• Guest Star Party Member: You can actually keep her around until the end of the game, but although she does act as an extra handy gun, she really doesn't offer anything special and has somewhat lower stats than your "real" party members.
  • I Was Quite a Looker: The 80 years between games did not do her well.
  • Reasonable Authority Figure: In Fallout 2.

Town Inhabitants


Voiced by: Tony Shalhoub

The leader of Shady Sands, the village built by the survivors of Vault 15.

Sheriff Killian Darkwater

Voiced by: Richard Dean Anderson

The mayor of Junktown and proprietor of the local general store.


Voiced by: Jim Cummings

The owner of Junktown's casino, he aims to take out Killian and seize the town for himself.

  • Fat Bastard: Somehow managed to become morbidly obese to the point he can't move by himself in a scarce post-apocalyptic world.
  • Orcus on His Throne: Justified to a degree in that it seems he couldn't get up from his desk if he tried.


Voiced by: Jim Cummings

The leader of the Necropolis mutants.

  • Good Is Not Nice: He's extremely unpleasant and a massive jerk, but as a leader, he's actually quite just and reasonable. He makes sure his people have a steady supply of water, he lets the underground ghouls live in peace despite rejecting his rule, and even tolerates outsiders in town during the day. Searching through his desk will reveal that he outright refused to turn in unmutated humans to the Master's Army despite their military presence in the town. Considering the contempt he shows towards "normies", that's saying something.
  • Jerkass
  • Meaningful Name: "Set", as in the Egyptian god of chaos, deserts and darkness. Head of a city of ghouls in the middle of the wasteland, yup.
  • Pardon My Klingon: His dialogue infamously uses many strange euphemisms ("Dirtnap!" "Makes my shadow grow!"), done in an attempt to show that he's attempting to form a new "ghoul culture" distinct from that of humanity.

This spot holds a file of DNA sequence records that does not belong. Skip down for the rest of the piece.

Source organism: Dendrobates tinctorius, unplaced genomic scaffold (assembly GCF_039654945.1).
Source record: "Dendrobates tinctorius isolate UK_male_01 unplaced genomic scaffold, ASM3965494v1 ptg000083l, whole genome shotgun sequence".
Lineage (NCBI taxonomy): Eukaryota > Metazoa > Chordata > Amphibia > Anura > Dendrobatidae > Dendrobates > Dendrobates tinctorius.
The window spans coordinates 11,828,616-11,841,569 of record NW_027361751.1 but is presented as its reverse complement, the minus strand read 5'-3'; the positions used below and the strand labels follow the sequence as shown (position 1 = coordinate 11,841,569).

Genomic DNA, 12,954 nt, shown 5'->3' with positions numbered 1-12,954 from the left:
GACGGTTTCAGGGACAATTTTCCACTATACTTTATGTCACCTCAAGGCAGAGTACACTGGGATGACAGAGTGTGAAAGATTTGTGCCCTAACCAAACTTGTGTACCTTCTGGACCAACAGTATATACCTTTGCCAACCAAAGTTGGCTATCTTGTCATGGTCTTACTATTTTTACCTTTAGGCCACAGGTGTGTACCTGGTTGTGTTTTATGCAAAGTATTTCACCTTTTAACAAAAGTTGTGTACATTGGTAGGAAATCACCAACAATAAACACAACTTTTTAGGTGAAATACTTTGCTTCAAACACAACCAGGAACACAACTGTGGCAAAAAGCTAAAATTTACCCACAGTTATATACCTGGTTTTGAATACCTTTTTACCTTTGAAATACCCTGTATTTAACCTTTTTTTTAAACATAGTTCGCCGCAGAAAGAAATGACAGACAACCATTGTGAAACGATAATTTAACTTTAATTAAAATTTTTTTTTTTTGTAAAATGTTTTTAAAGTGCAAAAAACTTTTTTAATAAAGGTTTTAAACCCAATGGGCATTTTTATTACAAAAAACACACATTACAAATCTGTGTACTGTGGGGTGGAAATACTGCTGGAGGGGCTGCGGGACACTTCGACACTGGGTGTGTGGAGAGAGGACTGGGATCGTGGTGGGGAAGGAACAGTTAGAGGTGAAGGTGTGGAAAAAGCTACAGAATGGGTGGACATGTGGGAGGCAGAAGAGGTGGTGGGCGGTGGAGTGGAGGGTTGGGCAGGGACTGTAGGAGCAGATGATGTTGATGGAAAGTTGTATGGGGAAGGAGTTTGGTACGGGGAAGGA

Voiced by: Pamela Adlon

The leader of the Followers of the Apocalypse, a quasi-religious pacifistic group dedicated to educating the wasteland on the past to avoid repeating it. They're also suspicious of the Children of the Cathedral.

  • Dummied Out: She was supposed to play a bigger role in the game, but like much of the content in the Boneyard, it had to be cut down due to the developers running out of time.
  • La Résistance
  • Saintly Church: She and the Followers are probably the most unambiguously good people you encounter in the game.


Voiced by: Charlie Adler

A mutant beggar in the Hub who provides information to the player for a price.

  • Action Survivor: Pretty much the only person to have survived an expedition to the Mariposa Military Base before the Unity formed.
  • Body Horror: Comes with the territory of contacting FEV.
  • Cool Old Guy: Some NPCs remark that he has a lot of interesting stories to tell. They're not lying.
  • The Grotesque: Even by comparison with ghouls, Harold is unpleasant to look at.
  • Mr. Exposition: He provides a lot of Backstory for the game, especially about Richard Grey, before he became the Master.
  • Plant Person: In Fallout 1, he just looks like a ghoul. In Fallout 2, what appears to be a tree starts growing out of his head. In Fallout 3, he pretty much becomes a tree.
  • Self-Deprecation: Uses this a lot as a coping mechanism.

Brotherhood of Steel

John Maxson

Voiced by: Frank Welker

The High Elder of the Brotherhood of Steel. He is one of the few people in the organization who wants to do something about the imminent Super Mutant threat.

  • Cool Old Guy
  • Hypocritical Humor: "I'll help you out as long as you don't start flappin' your gums too much. You know, outsiders are like that, always jawin... kinda like me, huh?"
  • Only Sane Man: He's pretty much the only Elder (and possibly member) in the Brotherhood aware of the threat the Super Mutants pose.
  • Reasonable Authority Figure: He's willing to speak openly to an outsider like the Vault Dweller, and will offer Brotherhood support if the Military Base is found.